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By WILLIAM WEIR, email@example.com
The Hartford Courant
7:14 PM EDT, May 27, 2013
A Hartford Hospital trauma physician met with doctors from the FBI, the Navy, the Dallas SWAT team, the New Orleans Police Department and elsewhere one day in April to begin work on a plan to help cities and towns better prepare for a mass shooting.
The goal is to coordinate teams of first-responders and increase the number of survivors.
The idea was hatched by the American College of Surgeons in response to the shootings at a movie theater in Aurora, Colo., and at Sandy Hook Elementary School in Newtown.
The meeting place was Hartford Hospital, partly because it is close to Newtown, one member of the team said, but also because it has a level one trauma center and is the center for disaster preparedness for northern Connecticut.
The group of doctors has become known as The Hartford Consensus, a committee of eight people from medicine, the military and law enforcement.
Dr. Lenworth Jacobs, director of trauma and emergency medicine at Hartford Hospital, said the group hopes the plan it is drafting will be a blueprint for each community — something towns and cities would use as a starting point for coordinating emergency response efforts. The short paper that came out of the daylong conference will be published in the June issue of the Bulletin of the American College of Surgeons.
Jacobs chaired the committee and is lead author of the paper.
"Active shooter/mass casualty events are a reality in modern American life," the authors wrote. "As our experience with these events has accumulated, it has become clear that long-standing practices of law enforcement, fire/rescue and EMS responses are not optimally aligned to maximize victim survival."
Committee member Dr. Alex Eastman, who is the interim chief of the trauma center at Parkland Memorial Hospital in Dallas as well as a lieutenant on the Dallas police SWAT team, said The Hartford Consensus is an effort to "put on paper what we all know needs to be done."
"The public safety response to these kinds of things has traditionally been segmented," he said. "What we've learned is that we really can't afford to do business like that anymore."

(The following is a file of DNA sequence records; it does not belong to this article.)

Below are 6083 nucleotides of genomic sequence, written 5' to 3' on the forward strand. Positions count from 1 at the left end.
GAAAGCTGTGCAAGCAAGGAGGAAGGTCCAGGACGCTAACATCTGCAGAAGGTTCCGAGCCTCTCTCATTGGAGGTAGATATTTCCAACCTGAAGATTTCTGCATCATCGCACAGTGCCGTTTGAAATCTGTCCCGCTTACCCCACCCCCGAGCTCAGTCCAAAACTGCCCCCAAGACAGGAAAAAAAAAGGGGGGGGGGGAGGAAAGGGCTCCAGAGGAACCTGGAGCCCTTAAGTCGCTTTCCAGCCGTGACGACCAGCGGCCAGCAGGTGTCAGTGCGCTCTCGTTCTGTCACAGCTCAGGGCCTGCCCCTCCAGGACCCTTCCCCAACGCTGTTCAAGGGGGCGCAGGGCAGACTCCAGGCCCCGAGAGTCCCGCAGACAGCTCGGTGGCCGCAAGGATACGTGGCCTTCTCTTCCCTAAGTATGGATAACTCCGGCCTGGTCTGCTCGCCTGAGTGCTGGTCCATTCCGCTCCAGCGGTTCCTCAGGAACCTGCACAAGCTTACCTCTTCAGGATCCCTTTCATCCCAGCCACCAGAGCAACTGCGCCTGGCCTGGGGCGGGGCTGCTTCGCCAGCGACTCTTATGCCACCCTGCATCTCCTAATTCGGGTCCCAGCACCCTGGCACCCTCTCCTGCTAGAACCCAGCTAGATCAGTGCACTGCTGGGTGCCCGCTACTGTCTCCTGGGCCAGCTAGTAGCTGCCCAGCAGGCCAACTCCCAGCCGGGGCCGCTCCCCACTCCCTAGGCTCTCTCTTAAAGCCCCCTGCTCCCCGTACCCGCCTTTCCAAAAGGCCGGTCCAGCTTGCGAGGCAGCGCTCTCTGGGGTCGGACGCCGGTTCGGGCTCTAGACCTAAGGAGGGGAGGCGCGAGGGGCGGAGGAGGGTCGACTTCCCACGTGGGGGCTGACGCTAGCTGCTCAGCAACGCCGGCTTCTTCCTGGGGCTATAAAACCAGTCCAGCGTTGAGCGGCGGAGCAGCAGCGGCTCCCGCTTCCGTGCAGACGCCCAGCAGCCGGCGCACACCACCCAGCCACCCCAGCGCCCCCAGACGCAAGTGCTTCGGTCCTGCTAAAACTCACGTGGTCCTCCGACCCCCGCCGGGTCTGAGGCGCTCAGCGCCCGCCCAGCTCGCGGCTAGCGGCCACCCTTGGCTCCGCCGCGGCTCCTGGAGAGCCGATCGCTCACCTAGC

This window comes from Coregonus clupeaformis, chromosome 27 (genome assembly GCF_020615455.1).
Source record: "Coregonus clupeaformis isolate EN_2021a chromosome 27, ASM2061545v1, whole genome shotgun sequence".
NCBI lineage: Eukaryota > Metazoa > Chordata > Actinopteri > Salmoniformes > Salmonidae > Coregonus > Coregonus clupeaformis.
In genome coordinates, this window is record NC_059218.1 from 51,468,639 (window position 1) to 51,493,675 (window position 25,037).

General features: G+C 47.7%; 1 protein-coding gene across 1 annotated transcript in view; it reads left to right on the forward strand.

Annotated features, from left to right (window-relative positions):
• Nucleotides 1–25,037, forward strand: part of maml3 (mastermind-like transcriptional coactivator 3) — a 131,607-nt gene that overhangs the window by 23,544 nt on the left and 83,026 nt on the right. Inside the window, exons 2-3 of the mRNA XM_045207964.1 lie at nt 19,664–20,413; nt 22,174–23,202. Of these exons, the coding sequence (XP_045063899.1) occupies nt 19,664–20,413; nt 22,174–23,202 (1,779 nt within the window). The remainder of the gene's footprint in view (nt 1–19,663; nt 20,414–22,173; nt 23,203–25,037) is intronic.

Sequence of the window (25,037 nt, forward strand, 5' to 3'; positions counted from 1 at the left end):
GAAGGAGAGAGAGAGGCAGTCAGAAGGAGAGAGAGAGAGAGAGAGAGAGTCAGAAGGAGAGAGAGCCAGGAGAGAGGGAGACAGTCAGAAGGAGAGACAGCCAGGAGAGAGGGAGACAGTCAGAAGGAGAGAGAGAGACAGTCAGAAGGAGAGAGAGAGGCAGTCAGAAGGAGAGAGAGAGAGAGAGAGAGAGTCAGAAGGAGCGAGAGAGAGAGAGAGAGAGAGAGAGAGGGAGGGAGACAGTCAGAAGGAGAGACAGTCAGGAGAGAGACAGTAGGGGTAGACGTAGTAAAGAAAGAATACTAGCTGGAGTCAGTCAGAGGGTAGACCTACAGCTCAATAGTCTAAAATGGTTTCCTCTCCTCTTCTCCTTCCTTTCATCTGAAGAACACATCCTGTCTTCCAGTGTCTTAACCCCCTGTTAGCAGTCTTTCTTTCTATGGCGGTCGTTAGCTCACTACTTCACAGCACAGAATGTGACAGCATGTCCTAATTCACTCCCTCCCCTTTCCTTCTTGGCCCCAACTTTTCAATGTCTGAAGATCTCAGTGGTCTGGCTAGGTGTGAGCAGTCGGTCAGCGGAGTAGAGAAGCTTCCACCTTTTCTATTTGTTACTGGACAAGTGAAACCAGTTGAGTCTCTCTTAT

Eastman said he plans to discuss the paper with the Officer Safety and Wellness Working Group, an organization of the U.S. Department of Justice.
One of the points emphasized in the paper is that all levels of responders — police, emergency medical technicians and doctors — should be speaking in common terminology.
"This all sounds very straightforward, but when it's happening in Columbine or in a movie theater, or in Sandy Hook, everybody has to know exactly what the expectation is because all of this has to happen immediately," Jacobs said.
For instance, Jacobs said, Hartford Hospital uses the term "Code Rover" to indicate a fire, but a different hospital would use another term. When you have only minutes to assess the level of care needed for a victim and decide where that person should go, Jacobs said, little things like that make a huge difference.
"You really have to do this in a very orchestrated way very quickly, and everybody has to know what they're doing," he said. "And everybody has to practice it."
Another major point of the paper is the importance of controlling the bleeding of victims at the scene. The eight-member committee met two weeks before the Boston Marathon bombing, which showed just how critical the use of tourniquets are, even the many makeshift ones that were used in Boston.
Dr. Dave Wade, chief medical officer at the FBI and a member of The Hartford Consensus, said the tourniquet had gone out of favor for a few years because of fears that improper use could cut off circulation.
"We found that that's not true," he said. "They're more likely to bleed to death than lose a limb because the tourniquet is too tight."
Another suggestion the committee puts forth is that medical personnel be trained in weapons and ammunition to better assess the kind of damage that different firearms can do.
The members stress that the paper they wrote in April is only a start. The real work comes later this year when the committee meets again to draft a more detailed version and then figure out how to get municipalities on board with it.
No date has been set, Jacobs said, but he expects that it will happen within the next few months.
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